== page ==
Once again, Mario must come to the aid of the mushroom kingdom. This time however, it is not threatening the 2D inhabitants, but Olly; the self-styled Origami King. You’re joined in your quest by Olivia and a host of side characters as you fight to destroy Olly’s streamers and free the castle and those inside.
This content was reviewed playing a purchased copy.
Setting & Music
Throughout the game Mario and friends will encounter about ten different areas. Each of these are very different from one another, as you might expect from a Mario game. However, none of them feel particularly out of place despite the differences. Once unlocked, they are all easily accessible through a warp pipe system so you can come and go as you please. And this is particularly handy due to the open world sections as opposed to traditional Mario games.
These Paper environments are hardly flat however. Developer Intelligent Systems have really created some beautiful locations, and are stylised so they will hold up for many years to come. Each area will have a good number of hidden secrets or areas to explore giving various collectables and rewards.
Finally, the music. Often overlooked in games, Origami King gives some twists on classic tunes, and adds many new ones. Each area had its own unique music that was very well done and really added to the atmosphere.
Overall, the Setting and music in Origami King was fantastic. There were areas I liked more, and less, but there was something enjoyable in all of them.
Unlike traditional Mario games, Origami King features a puzzle-battle system. Mario is at the centre of concentric circles that can be rotated and moved to line up enemies. You’re given the option to attack enemies in a line, or in a block of four if you want an attack multiplier. There is nothing wrong with this battle system, and it is the first time I’ve seen something like this. However it isn’t….fun…..I would purposely go out of my way to avoid a fight, and find myself irritated if dragged into one.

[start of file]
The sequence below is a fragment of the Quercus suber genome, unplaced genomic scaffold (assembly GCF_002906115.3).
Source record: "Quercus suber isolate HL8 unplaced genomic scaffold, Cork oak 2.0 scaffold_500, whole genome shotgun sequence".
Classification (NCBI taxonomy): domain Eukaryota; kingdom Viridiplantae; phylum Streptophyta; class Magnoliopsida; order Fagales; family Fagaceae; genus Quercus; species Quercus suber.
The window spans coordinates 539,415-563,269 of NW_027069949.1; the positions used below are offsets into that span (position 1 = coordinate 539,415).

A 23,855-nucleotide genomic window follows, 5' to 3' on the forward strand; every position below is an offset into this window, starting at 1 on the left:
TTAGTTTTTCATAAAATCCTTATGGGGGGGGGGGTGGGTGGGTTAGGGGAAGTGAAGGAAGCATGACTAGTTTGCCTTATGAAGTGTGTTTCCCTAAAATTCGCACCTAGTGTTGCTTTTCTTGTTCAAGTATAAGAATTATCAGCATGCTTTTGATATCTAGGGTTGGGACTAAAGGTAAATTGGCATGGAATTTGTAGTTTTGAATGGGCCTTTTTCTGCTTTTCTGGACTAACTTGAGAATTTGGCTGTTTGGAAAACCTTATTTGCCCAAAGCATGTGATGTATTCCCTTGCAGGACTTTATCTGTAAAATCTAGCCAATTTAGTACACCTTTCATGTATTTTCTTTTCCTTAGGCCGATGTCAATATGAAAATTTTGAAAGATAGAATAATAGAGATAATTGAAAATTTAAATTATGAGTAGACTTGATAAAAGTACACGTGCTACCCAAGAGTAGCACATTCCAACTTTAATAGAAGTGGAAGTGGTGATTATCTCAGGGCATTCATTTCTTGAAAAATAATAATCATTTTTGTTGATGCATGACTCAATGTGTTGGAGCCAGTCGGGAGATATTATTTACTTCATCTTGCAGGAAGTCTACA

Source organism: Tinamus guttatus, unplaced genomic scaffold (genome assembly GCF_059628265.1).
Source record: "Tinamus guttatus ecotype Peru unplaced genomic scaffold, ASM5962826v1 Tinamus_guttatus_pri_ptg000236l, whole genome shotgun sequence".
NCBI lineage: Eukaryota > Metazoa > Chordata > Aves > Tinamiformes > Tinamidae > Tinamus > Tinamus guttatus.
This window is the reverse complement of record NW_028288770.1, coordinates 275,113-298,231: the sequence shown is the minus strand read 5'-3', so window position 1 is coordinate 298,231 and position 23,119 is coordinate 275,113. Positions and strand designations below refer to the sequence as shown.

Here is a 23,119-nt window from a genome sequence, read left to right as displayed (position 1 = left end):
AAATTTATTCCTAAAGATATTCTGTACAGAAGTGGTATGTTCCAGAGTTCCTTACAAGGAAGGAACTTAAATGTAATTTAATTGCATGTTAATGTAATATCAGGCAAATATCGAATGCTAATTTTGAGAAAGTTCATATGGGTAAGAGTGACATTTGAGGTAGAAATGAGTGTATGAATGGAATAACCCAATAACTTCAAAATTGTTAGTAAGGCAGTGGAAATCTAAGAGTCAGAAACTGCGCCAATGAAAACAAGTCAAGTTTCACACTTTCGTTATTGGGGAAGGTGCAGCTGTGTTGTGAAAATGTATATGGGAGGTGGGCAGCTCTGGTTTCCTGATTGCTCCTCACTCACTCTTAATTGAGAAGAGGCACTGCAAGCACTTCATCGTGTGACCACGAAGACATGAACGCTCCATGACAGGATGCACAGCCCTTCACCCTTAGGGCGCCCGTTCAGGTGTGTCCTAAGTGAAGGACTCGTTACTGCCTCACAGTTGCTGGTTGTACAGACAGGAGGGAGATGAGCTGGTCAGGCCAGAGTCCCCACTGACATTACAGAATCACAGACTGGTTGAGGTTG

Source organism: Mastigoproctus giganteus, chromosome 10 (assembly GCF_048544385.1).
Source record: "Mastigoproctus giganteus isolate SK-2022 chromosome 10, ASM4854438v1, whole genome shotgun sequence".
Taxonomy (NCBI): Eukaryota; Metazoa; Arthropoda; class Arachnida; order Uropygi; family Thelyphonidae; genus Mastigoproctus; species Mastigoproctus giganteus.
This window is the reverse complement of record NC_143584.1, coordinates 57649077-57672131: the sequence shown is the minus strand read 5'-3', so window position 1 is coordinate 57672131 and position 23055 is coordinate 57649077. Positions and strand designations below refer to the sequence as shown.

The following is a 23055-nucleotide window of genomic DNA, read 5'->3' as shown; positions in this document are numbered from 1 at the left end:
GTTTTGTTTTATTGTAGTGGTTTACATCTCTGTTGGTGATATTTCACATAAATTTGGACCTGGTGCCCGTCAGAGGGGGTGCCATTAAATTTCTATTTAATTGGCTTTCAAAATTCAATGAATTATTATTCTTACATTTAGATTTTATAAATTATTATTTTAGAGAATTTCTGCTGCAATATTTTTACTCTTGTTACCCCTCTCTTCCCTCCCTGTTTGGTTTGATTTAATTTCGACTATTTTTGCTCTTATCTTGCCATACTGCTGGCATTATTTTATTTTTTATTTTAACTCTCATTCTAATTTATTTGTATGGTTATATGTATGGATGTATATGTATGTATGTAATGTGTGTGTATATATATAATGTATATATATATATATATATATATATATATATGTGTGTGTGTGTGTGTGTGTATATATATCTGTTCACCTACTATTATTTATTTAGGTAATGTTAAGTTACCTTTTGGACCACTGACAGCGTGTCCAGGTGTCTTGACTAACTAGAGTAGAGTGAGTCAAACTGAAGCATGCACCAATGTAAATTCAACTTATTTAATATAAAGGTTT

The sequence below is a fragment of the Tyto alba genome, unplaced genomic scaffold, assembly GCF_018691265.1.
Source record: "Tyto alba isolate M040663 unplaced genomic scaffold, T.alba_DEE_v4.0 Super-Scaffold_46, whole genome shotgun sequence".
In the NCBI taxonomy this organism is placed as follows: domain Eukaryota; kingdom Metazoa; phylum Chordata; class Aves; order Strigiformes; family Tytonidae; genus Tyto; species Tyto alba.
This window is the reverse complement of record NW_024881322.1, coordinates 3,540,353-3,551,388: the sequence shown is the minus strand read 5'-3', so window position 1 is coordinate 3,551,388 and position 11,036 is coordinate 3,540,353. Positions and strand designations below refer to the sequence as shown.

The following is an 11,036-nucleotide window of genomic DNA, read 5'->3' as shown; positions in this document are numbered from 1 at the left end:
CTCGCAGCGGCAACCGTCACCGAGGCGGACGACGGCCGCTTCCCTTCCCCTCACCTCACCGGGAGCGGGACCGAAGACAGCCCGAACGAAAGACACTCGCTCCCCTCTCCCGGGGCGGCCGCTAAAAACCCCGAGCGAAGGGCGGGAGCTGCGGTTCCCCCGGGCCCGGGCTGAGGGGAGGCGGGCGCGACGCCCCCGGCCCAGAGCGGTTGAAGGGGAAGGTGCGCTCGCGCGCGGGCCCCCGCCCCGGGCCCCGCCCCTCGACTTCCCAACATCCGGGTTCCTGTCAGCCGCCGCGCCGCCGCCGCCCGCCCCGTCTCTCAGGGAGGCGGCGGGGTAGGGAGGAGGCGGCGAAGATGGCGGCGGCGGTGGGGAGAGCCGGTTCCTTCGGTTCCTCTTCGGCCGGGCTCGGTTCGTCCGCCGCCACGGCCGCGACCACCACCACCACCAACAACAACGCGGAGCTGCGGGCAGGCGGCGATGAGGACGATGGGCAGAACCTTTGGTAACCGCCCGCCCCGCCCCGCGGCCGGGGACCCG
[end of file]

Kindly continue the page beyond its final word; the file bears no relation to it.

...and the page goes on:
After a while, you’ll level up and become able to jump on or smack low level enemies and defeat them without the need for a battle. Unfortunately there’s no way of telling which enemies you can defeat outright. And so, once again, I avoided wherever possible.
One thing that isn’t avoidable are the boss fights, where Mario must work his way towards the centre of the arena instead of out. These were rare enough that they weren’t too bad and provided a nice spin on the puzzle-battle.
Outside of the combat system Origami King is very good. It tasks you with filling in holes in the world, hitting boxes and finding Toads. Ah, the Toads….I’m not one for collectables, but finding where they had been folded was enjoyable. As well as the collectables there were a number of mini-games that were welcome additions. But the best part was exploring each area and uncovering the secrets.
Mario is not normally alone in his adventures, and Olivia is the driving force of the quest this time. She acts as a guide through the story and is a useful source of hints should you get stuck. Her and the other supporting characters are all useful and likable in their own ways. And although they don’t make many changes to the game, they often act as a catalyst to progress.
The Origami King himself is a rather 2D character (ha!), with little real menace or motive. That being said Neither does Bowser in the other Mario games. Whereas Olly might not be that memorable, scattered throughout the game you’ll encounter a number of enemy characters having a drink. They’ll give you some more insight of what it’s like to be one of Bowser’s many goons. These are nice touches that allow you to see the lives behind your enemies.
Overall, although the main enemy and his folded soldiers were forgetable. The side characters are enjoyable to play through with and a few show some really unexpected character development.
The story, as with most other games is to rescue Peach, her castle and the people trapped and/or folded. It’s a pretty standard story for a Mario game. That being said I was happy with it staying, after all, it is a Mario game, and you kind of know what you get.
One thing that did not become apparent was who this was aimed at. A lot of the storytelling was very hand-holdy, indicative of a child-friendly game. However a number of the mechanics and some of the ‘voice’ lines were not aimed at children (though amusing). This lead me to furiously tap skip during some superflous conversations. But younger gamers might end up becoming lost or confused due to the mechanics.
Paper Mario: The Origami King is a beautiful and fun world to play in that’s let down by a mediocre combat system. That being said it is well worth picking up to see what the Mushroom kingdom holds in its charming 40 hour story.
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A brilliant game held back by a mediocre battle system
- Overall - 8.5/108.5/10
+ Beautiful Environments
+ Enjoyable Exploration
+ Good Characters
– Tedious Battle System